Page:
Compound Documents

What is a compound document?
A compound document contains various types of information (formatted text, tables, formulae, plots, graphs etc) displayed in a single window and stored in a single file. The tools needed to create and manipulate these information types are always available, so there is no need to continuously move between different programs. The BUGS software has been designed so that it produces output directly to a compound document and can get its input directly from a compound document. To see an example of a compound document click here. BUGS is written in Component Pascal using the BlackBox development framework: see BUGS a document can be a description of a statistical analysis, the user interface to the software, and the resulting output.

Compound documents are stored in binary files with the .odc extension.

Working with compound documents
A compound document is like a word-processor document that contains special rectangular embedded regions or elements, each of which can be manipulated by standard word-processing tools -- each rectangle behaves like a single large character, and can be focused, selected, moved, copied, deleted etc. If an element is "focused" the tools to manipulate its interior become available.

The BUGS software works with many different types of elements, the most interesting of which are Doodles, which allow statistical models to be described in terms of graphs. DoodleBUGS is a specialised graphics editor and is described fully in
DoodleBUGS: The Doodle Editor
. Other elements are rather simpler and are used to display plots of an analysis.

Editing compound documents
BUGS contains a built-in word processor, which can be used to manipulate any output produced by the software. If a more powerful editing tool is needed BUGS documents or parts of them can be pasted into a standard OLE enabled word processor.

Each open document either displays a caret or a selection of highlighted text. New keyboard input is inserted at the caret position. Text is selected by holding down the left mouse button while dragging the mouse over a region of text. A single word of text can be selected by double clicking on it. Warning: if selection of text is highlighted and a key pressed the selection will be replaced by the character typed. (This can be un-done by selecting Undo from the Edit menu.). The text can be unselected by pressing the Esc key or clicking the mouse outside the highlighted selection.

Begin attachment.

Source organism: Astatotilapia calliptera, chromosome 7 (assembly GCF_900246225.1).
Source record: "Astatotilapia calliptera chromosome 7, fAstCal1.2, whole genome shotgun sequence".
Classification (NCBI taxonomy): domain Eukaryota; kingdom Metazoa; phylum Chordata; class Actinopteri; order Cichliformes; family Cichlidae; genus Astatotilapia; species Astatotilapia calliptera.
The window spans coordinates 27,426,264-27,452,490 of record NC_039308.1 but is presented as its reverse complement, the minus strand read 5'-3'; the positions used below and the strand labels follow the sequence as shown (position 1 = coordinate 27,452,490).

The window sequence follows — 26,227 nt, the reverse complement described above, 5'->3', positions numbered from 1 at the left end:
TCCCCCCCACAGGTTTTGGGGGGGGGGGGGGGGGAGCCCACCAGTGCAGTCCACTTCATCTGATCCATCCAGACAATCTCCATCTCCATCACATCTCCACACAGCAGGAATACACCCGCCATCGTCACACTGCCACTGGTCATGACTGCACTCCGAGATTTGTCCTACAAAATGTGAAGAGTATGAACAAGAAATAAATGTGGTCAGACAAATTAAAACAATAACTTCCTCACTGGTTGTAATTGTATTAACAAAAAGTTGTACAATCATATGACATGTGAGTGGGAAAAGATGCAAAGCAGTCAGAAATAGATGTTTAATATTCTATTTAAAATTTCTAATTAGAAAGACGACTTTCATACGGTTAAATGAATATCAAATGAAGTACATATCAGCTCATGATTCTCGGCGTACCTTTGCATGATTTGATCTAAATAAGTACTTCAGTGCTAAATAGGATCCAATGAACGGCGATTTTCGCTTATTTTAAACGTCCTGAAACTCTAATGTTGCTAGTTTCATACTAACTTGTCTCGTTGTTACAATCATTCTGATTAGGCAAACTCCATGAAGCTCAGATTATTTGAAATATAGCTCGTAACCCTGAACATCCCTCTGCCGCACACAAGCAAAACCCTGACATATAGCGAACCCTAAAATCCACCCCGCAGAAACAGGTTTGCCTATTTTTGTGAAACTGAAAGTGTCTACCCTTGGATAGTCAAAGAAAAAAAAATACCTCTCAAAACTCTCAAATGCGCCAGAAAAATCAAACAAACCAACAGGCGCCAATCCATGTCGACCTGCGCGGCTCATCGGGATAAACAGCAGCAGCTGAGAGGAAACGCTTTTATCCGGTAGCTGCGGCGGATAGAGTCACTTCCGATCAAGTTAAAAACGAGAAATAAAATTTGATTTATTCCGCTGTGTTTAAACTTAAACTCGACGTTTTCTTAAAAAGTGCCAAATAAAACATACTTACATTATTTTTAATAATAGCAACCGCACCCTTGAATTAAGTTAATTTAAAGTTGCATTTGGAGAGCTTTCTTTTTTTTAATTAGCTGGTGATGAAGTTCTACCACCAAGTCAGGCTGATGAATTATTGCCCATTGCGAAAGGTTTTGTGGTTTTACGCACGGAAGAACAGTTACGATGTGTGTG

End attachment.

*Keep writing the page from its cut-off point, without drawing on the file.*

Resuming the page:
A single embedded element can be selected by single clicking into it with the left mouse button. A selected element is distinguished by a thin bounding rectangle. If this bounding rectangle contains small solid squares at the corners and mid sides it can be resized by dragging these with the mouse. An embedded element can be "focused" by double clicking into it with the left mouse button. A focused element is distinguished by a hairy grey bounding rectangle.

A selection can be moved to a new position by dragging it with the mouse. To copy the selection hold down the "control" key down while releasing the mouse button.

A selection can be cut to the Windows clip board by typing Ctrl + X or copied to the clip board by typing Ctrl + C. The contents of the clip board can be inserted at the current caret position by typing Ctrl + V. These three operations can also be performed using options in the Edit menu.

These operations work across windows and across applications, and so the problem specification and the output can both be gathered into a single document. This can then be copied into another word-processor or presentation package if desired.

The style, size, font and colour of selected text can be changed using the Attributes menu. The vertical offset of the selection can be changed using the Text menu.

The formatting of text can be altered by embedding special elements. The most common format control is the ruler: pick the Show Marks option in the Text menu to see what rulers look like. The small black up-pointing triangles are tab stops, which can be moved by dragging them with the mouse and removed by dragging them outside the left or right borders of the ruler. The icons above the scale control, for example, centering and page breaks.

Compound documents and email
BUGS compound documents contain non-ascii characters, but the Encode Document command in the Tools menu produces an ASCII representation of the focus document. The original document can be recovered from this encoded form by using the Decode command of the Tools menu. This allows, for example, Doodles to be sent by e-mail.

Printing compound documents
These can be printed directly from the File > Print... menu. We find it useful to have printing set up to produce pdf files. CutePDF is a freely available Windows PDF printer that does this.

Reading in plain text files
Open these using the File > Open... menu option and pick 'txt' as the file type in the dialog box. The contents of text files can be copied into documents, or text files can be converted into odc documents by using the File > Save As... menu option and picking 'odc' as the file type in the dialog box.